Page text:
Wife of Rep. Jackson says husband 'completely debilitated' by depression
The wife of US Rep. Jesse Jackson, Jr. is talking and the congressman's constituents are finally getting some information about his illness.
In an exclusive interview, Ald. Sandi Jackson (7th) walked Sneed through the dark days since her husband's "collapse." She also dispelled rumors her husband, who is being treated for depression at Mayo Clinic, attempted suicide or was receiving help for alcohol and drug addiction.
"No, no, none of that is true," said Sandi Jackson, who has been at the helm of her husband's health care since he collapsed at their home in Washington, D.C., on June 10.
Ald. Jackson, who has spent the past month traveling from home to hospital to work, also provided a dramatic timeline for the congressman's stunning absence, which netted sympathy and . . . criticism.
"His collapse was D-Day for us," said Sandi Jackson, who tells Sneed her husband had become "completely debilitated by depression."
She also claims the congressman's world since June 10 has been immersed in a "news blackout."
"We decided to impose a news blackout during his treatment to enable him to heal," said Mrs. Jackson. Reports of Rep. Jackson being upset over the federal indictment of his old friend, Raghuveer Nayak, "can't be true," the alderman told Sneed. That's because Nayak was arrested June 20 - after the blackout was imposed.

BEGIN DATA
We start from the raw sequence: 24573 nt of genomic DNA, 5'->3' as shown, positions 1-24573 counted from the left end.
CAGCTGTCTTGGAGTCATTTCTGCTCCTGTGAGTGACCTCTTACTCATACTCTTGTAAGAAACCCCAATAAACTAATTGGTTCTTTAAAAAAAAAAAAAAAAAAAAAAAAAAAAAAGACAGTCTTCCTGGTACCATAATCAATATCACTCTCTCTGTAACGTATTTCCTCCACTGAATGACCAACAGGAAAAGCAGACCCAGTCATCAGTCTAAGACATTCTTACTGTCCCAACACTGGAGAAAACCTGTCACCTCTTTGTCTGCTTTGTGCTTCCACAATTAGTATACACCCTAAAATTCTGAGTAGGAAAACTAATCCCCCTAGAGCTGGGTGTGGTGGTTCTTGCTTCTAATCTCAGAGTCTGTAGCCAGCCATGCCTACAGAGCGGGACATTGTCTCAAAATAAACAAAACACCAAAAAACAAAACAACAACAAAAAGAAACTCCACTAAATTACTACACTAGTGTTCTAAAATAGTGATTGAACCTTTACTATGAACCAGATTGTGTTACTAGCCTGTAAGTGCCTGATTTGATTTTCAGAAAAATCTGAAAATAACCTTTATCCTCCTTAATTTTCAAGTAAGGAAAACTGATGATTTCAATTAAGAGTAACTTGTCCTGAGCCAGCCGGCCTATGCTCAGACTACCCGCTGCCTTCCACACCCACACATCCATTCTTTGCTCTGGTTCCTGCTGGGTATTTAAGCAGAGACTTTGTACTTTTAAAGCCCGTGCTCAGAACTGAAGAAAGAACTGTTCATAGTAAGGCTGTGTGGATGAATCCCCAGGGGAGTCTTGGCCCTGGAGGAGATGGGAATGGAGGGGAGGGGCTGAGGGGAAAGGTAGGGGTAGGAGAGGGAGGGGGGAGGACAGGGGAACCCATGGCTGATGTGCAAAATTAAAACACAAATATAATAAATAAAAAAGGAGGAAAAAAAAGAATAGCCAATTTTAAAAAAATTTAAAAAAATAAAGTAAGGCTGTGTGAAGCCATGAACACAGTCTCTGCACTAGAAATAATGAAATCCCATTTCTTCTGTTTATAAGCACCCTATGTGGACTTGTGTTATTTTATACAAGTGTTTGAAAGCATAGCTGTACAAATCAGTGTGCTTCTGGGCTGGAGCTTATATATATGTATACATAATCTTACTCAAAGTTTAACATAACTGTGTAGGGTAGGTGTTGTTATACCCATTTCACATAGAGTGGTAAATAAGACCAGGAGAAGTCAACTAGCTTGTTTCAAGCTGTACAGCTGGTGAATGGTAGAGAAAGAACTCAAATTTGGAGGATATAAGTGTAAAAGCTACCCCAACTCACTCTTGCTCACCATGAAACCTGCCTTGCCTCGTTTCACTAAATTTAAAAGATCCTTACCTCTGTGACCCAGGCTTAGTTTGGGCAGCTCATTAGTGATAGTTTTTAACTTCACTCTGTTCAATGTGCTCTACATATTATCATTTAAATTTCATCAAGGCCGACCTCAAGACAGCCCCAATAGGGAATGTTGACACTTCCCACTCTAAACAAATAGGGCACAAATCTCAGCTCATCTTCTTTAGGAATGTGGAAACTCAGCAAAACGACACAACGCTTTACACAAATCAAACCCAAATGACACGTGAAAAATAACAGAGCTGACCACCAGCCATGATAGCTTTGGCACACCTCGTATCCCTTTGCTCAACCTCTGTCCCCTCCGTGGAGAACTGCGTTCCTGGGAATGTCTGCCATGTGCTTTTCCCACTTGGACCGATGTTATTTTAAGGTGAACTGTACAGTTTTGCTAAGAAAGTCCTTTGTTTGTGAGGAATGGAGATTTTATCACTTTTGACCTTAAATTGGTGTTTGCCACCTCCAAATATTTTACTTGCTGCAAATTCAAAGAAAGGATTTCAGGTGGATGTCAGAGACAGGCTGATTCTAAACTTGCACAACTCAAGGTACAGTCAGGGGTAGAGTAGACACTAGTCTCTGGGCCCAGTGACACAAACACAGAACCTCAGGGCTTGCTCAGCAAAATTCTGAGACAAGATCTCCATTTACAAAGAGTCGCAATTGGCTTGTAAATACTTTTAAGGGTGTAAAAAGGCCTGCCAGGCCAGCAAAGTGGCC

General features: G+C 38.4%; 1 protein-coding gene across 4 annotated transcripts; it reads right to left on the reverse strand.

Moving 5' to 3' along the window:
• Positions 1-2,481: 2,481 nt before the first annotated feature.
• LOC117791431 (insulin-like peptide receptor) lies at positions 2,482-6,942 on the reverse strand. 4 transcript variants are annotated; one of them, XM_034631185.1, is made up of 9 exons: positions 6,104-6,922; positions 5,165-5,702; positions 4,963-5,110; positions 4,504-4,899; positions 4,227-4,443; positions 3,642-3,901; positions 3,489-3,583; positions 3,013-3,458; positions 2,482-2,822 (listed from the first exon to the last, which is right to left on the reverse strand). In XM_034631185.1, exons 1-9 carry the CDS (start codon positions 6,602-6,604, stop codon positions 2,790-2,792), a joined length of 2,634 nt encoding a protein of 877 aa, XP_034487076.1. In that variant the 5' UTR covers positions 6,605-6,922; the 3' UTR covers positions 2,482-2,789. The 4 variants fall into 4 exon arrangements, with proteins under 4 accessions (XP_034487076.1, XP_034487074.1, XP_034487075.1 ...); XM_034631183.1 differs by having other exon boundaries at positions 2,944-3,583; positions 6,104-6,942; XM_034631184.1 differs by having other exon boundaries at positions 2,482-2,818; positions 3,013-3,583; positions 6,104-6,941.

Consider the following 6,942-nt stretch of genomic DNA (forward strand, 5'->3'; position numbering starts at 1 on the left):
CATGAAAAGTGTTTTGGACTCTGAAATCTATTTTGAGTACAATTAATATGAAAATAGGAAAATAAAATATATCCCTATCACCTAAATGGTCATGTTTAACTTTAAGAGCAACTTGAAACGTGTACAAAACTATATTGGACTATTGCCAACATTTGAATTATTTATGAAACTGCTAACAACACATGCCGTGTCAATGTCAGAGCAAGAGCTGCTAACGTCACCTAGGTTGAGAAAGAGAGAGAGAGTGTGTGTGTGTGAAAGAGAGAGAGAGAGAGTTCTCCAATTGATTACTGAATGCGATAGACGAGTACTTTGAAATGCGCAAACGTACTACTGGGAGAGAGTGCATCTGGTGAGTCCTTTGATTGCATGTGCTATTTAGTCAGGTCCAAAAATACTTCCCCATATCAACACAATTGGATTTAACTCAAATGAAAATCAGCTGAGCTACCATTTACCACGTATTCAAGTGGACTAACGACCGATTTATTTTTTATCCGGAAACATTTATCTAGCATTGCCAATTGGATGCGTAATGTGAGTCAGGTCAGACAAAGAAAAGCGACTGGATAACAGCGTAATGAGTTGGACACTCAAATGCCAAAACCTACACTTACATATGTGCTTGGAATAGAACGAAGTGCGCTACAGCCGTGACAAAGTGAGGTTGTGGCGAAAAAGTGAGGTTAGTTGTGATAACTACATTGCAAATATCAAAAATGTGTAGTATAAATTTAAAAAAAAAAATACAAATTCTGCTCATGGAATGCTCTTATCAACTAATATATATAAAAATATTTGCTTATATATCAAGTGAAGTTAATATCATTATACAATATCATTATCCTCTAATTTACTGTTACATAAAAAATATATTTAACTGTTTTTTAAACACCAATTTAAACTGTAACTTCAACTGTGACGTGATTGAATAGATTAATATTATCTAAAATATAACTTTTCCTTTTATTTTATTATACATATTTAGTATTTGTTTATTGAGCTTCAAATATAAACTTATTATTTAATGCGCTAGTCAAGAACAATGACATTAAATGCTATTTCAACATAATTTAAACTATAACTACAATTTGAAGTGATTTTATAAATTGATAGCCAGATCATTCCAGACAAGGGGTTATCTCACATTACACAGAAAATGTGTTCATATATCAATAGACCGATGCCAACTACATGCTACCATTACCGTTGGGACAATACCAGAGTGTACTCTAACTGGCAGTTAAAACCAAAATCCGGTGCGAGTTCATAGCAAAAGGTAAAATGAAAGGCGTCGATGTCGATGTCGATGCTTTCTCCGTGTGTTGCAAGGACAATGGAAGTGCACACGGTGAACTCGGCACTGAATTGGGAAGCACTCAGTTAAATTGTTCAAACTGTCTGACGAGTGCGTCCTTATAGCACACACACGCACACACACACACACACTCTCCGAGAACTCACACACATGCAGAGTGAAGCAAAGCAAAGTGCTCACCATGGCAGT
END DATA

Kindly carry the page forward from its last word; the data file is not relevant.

"He doesn't know anything about the indictment."
The congressman's collapse had been prefaced by a tough political schedule, scrutiny, scandal and balancing a family life.
"I was in Chicago, when Jesse -who was at home in Washington, D.C., collapsed," she said. "His father, Rev. Jackson, called him on the phone and felt he didn't sound right.
"Jesse told his father he was so exhausted, he couldn't take another step.
"That's when Rev. Jackson and Jesse's brother, Yusef, took him to GW [George Washington] Hospital," said Mrs. Jackson.
"His body was just worn out. I never really wanted him to have the gastric surgery in the first place. He called and told me not to worry, but it was obvious he was suffering from a form of depression.
"So Yusef took him at my suggestion to the Sierra Tucson Treatment Center in Arizona, where they specialize in mental health."
I have known people who literally couldn't take another step and were nearly catatonic as a result of being clinically depressed. While it is true this kind of depression can be brought on by substance abuse, it is equally true that that isn't always the case. We should have no reason to disbelieve her regarding the condition or circumstances of her husband.